Third Plenum Communique creates hope, fosters disappointment in market

November 13
9:59 AM 2013

After months of hype and build up, China had announced its sweeping reform agenda in vague terms. As a result, the immediate reaction of investors to the governent's plan of action was a gamut of possibilities.

Chinese President Xi Jinping had issued the statement late Tuesday from the Third Plenum of the Chinese Communist Party. While many economists and analysts were hopeful, others were disappointed with the content of the communique. Most agreed though that they would need to wait for a final verdict for all the full details to emerge. 

The following are some of the takeaways from what may, or may not be the beginning of the biggest reform change in China since the time of the late Deng Xiaoping in the 1990s.

The first impression taken from the Third Plenum communique was the dearth of information it had offered especially on economic reforms. While there are very few policy announcements, such as the creation of a National Security Committee and improvement of court procedures and law enforcement programs, there was little or no detail provided on the future reforms to be undertaken.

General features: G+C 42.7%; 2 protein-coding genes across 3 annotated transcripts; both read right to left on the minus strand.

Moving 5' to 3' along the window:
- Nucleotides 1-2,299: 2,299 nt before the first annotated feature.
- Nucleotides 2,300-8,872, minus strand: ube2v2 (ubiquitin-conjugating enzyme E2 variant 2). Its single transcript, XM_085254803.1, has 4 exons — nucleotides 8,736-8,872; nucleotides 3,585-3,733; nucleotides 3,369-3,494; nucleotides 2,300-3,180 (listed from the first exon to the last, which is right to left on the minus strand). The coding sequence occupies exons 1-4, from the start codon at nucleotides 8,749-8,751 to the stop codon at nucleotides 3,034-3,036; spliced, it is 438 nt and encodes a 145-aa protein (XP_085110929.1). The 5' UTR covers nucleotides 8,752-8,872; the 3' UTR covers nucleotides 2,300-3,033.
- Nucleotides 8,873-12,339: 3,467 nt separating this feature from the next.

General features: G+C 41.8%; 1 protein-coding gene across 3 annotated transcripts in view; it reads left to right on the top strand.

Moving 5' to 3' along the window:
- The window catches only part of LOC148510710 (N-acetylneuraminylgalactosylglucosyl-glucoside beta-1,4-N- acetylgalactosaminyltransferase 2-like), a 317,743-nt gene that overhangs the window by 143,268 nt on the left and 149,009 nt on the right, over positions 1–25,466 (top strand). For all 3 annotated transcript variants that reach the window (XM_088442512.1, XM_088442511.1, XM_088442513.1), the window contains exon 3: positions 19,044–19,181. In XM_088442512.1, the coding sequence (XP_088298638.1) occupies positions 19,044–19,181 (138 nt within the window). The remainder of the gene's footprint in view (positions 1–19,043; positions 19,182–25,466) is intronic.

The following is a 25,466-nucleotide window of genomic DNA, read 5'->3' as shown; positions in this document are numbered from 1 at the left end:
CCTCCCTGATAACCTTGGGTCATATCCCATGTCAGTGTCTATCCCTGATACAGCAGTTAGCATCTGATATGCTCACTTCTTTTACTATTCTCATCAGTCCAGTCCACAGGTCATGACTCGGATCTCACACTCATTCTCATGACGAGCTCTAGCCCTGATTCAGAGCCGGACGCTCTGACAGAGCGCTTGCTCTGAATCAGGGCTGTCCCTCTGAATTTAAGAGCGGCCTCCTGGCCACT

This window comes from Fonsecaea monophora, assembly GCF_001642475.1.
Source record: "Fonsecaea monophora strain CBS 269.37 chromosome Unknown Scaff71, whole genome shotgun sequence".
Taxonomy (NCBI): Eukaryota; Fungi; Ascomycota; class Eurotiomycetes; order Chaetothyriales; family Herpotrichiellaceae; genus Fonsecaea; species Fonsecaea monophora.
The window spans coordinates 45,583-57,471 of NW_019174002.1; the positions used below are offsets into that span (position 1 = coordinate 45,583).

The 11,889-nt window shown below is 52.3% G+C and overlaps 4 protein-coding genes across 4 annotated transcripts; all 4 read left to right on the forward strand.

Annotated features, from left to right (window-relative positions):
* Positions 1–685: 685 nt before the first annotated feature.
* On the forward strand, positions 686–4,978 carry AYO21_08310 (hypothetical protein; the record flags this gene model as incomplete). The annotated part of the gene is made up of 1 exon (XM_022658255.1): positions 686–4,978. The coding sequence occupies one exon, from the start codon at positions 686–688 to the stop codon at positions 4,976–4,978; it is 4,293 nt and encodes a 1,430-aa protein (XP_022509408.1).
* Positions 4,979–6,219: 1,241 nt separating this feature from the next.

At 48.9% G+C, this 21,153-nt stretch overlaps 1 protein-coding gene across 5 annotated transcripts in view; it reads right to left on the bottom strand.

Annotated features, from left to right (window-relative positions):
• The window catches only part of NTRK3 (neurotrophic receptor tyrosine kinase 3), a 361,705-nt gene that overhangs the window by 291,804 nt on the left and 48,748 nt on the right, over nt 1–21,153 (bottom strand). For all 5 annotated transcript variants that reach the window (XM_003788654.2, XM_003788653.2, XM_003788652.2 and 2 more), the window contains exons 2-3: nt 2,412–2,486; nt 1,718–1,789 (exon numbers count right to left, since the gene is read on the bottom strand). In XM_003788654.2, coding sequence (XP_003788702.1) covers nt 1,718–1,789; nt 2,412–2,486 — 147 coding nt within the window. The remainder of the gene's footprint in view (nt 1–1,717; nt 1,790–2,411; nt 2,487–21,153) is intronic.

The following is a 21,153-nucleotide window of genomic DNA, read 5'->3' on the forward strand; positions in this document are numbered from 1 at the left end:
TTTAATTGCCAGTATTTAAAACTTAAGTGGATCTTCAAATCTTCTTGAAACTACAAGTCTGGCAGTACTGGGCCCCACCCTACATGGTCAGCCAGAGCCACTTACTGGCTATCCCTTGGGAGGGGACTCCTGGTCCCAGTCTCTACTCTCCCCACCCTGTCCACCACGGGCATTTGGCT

There is an expectation of a "decision report," of which would provide more details resulting from the meeting. This is often released a week after the said conference and followed thereafter by concrete policy undertakings from the various government offices.

On the other end of the spectrum was the lack of an overall vision captured in the communique. A cursory reading of the statement offered only a list of vague general promises that were put together into a policy statement.

The market clearly had been waiting for the content of the communique. Credit Suisse AG issued a statement on the communique, saying, "This package is probably the most comprehensive and ambitious reform architecture in the history of the People's Republic. The fate of Xi's reform is likely to be determined by policy design and policy execution."

Societe Generale also added, "We maintain our view that the most likely and imminent measures will be interest-rate liberalization, more experiments in the Shanghai Free-Trade Zone and relaxation of the one-child policy. In order to sustain business confidence, policy makers also need to deliver detailed execution plans on the pension reform, the [state-owned enterprise] reform, and the fiscal reform in the next few months."

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